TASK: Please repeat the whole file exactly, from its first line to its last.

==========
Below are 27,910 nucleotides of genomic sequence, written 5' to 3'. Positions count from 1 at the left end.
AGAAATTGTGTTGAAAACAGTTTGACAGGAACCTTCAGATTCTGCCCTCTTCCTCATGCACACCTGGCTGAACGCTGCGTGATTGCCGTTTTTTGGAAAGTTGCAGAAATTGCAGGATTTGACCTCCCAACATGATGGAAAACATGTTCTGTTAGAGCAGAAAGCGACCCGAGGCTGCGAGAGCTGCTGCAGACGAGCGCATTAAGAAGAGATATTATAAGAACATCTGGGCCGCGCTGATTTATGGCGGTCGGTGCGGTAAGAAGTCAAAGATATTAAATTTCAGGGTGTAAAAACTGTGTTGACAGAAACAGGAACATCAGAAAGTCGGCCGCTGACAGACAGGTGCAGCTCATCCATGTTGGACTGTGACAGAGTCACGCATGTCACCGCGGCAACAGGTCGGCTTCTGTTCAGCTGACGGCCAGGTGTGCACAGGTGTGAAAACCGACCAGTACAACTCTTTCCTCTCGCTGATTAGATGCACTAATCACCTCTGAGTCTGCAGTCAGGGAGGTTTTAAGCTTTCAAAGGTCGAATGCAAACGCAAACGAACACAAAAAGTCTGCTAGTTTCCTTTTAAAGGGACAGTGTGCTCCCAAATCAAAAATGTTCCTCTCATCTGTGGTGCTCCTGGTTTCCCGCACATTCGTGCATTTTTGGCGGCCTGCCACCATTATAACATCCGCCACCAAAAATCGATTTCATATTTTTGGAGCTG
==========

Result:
Below are 27,910 nucleotides of genomic sequence, written 5' to 3'. Positions count from 1 at the left end.
AGAAATTGTGTTGAAAACAGTTTGACAGGAACCTTCAGATTCTGCCCTCTTCCTCATGCACACCTGGCTGAACGCTGCGTGATTGCCGTTTTTTGGAAAGTTGCAGAAATTGCAGGATTTGACCTCCCAACATGATGGAAAACATGTTCTGTTAGAGCAGAAAGCGACCCGAGGCTGCGAGAGCTGCTGCAGACGAGCGCATTAAGAAGAGATATTATAAGAACATCTGGGCCGCGCTGATTTATGGCGGTCGGTGCGGTAAGAAGTCAAAGATATTAAATTTCAGGGTGTAAAAACTGTGTTGACAGAAACAGGAACATCAGAAAGTCGGCCGCTGACAGACAGGTGCAGCTCATCCATGTTGGACTGTGACAGAGTCACGCATGTCACCGCGGCAACAGGTCGGCTTCTGTTCAGCTGACGGCCAGGTGTGCACAGGTGTGAAAACCGACCAGTACAACTCTTTCCTCTCGCTGATTAGATGCACTAATCACCTCTGAGTCTGCAGTCAGGGAGGTTTTAAGCTTTCAAAGGTCGAATGCAAACGCAAACGAACACAAAAAGTCTGCTAGTTTCCTTTTAAAGGGACAGTGTGCTCCCAAATCAAAAATGTTCCTCTCATCTGTGGTGCTCCTGGTTTCCCGCACATTCGTGCATTTTTGGCGGCCTGCCACCATTATAACATCCGCCACCAAAAATCGATTTCATATTTTTGGAGCTG